Google's new hashtag search adds G+ social posts to SERPs. Here's an overview of the potential impact on PPC, SEO and social marketing.

Google announces #hashtag search: More rewards for Google+ content

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Google might spoken out against the theory that content shared on Google+ gets better SEO rankings, but it’s launched a new #hashtag search that rewards G+ posts with SERP real estate.

The company announced “a richer #hashtag experience in Google search” via a Google+ post this morning.

As Google explains, when users search for a phrase preceded by the pound sign, related Google+ posts will surface in the right column of the page.

What does #hashtag search mean for PPC ads?

Although there’s no official statement from Google on the impact on sidebar ads, some initial tests make it seem that Google+ posts will appear under ads for potentially commercially focused terms, but take the place of Google+ Page “side results” for informational queries.

For example, a search for “#shoes” (versus “shoes”) still delivers the ads above the Google+ posts using the phrase. On the other hand, a search for “#BreakingBad” puts related Google+ posts top right, while a search for Breaking Bad returns the show’s Google+ Page in the top right.

Check out these comparative searches screen shots for shoes (click to enlarge):

shoes and #shoes search

And these searches for Breaking Bad (click to enlarge):

Breaking Bad and #BreakingBad search

What does the #hashtag search mean for brand Google+ Pages?

Not every brand is popular enough to have its name turned into a common #hashtag, but those brands frequently referenced in posts may find this update relinquishes some of their ownership over branded SERP real estate. Consider Nike: A search for “Nike” returns the brand’s Google+ Page upper right, but a search for #Nike yields user-generated Google+ posts in the right column.

Check out these Nike versus #Nike search screen shots (click to enlarge):

Nike and #Nike search

Businesses may want to use their own brand hashtag more frequently, or at lease become more conscious of how they’re being referenced on Google’s social network. The results could make an impression on hashtag searchers.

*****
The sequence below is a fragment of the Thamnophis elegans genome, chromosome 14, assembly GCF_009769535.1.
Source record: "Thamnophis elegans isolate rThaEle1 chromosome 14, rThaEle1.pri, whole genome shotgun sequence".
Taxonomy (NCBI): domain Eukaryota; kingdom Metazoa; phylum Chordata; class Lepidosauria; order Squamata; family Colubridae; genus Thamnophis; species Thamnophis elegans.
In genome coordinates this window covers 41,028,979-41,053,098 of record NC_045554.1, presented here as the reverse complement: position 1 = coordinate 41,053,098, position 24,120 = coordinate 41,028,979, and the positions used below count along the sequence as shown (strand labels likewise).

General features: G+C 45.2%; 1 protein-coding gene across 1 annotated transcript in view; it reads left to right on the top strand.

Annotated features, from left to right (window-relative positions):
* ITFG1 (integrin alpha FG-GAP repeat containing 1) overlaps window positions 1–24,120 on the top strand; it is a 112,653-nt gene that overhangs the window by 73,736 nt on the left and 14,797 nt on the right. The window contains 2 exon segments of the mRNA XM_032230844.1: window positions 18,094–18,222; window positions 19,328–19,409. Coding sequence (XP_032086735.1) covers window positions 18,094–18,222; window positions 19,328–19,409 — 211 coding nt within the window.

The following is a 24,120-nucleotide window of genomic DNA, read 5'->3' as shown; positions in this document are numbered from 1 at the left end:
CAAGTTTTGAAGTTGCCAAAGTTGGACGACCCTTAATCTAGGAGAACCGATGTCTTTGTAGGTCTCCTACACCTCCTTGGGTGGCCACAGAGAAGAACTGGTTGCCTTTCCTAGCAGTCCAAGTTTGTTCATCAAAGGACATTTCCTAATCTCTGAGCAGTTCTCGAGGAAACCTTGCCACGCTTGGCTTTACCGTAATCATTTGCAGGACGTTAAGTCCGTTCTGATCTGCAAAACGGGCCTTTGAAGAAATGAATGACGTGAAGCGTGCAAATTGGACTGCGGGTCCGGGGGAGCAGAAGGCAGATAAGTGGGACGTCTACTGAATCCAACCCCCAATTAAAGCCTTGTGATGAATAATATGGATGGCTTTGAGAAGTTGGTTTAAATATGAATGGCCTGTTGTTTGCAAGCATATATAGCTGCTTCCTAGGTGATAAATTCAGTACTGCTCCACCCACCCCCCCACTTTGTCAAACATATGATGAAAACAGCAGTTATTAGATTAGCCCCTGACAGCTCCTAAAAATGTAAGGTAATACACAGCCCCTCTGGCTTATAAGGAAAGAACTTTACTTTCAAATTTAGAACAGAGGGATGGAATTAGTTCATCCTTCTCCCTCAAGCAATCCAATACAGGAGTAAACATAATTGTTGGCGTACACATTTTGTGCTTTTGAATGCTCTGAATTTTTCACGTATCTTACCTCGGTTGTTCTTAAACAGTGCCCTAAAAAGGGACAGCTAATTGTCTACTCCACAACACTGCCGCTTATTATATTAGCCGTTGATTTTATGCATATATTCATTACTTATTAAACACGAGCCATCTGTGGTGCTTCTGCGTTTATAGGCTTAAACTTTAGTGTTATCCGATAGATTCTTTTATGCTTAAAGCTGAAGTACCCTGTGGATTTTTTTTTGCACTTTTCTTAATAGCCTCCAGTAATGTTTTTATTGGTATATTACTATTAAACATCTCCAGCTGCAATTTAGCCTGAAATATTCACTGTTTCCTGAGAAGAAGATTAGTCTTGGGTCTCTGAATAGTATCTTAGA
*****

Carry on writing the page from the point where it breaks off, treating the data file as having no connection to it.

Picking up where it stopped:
What are the potential benefits for Google+ content?

Will posting Google+ content with keywords be the secret to extra SERP real estate? Well… Again, (potentially) commercially oriented terms seem less impacted by the #hashtag search update. In addition to “#shoes,” Brafton tested “#loans,” “#ERP,” and (of course) “#ContentMarketing.” All returned PPC ads above Google+ posts. Yet, certain “satellite” terms that may be relevant to some brands yield Google+ posts in the upper right of results (for instance, “#Twitter”).

Bottom line: It will only help marketers to share (relevant, useful) posts on Google+ and use (relevant) #hashtags to increase visibility among Google users. This network should be part of social marketing outreach for companies interested in engaged Google users… via search or social media.

This seems to be yet another attempt on Google’s part to get people to connect on Google+. The network has traditionally struggled to develop engaged users (even as +1 activity reportedly rises). Now it remains to be seen whether people will actually use the hashtag search feature. Brafton has reported that people grow tired of hashtags – sometimes viewing them as overly promotional.

More, even as networks like Facebook and Google+ add hashtags, the pound sign is still most closely associated with Twitter. Case in point: A Google search for hashtag references Twitter in the upper right…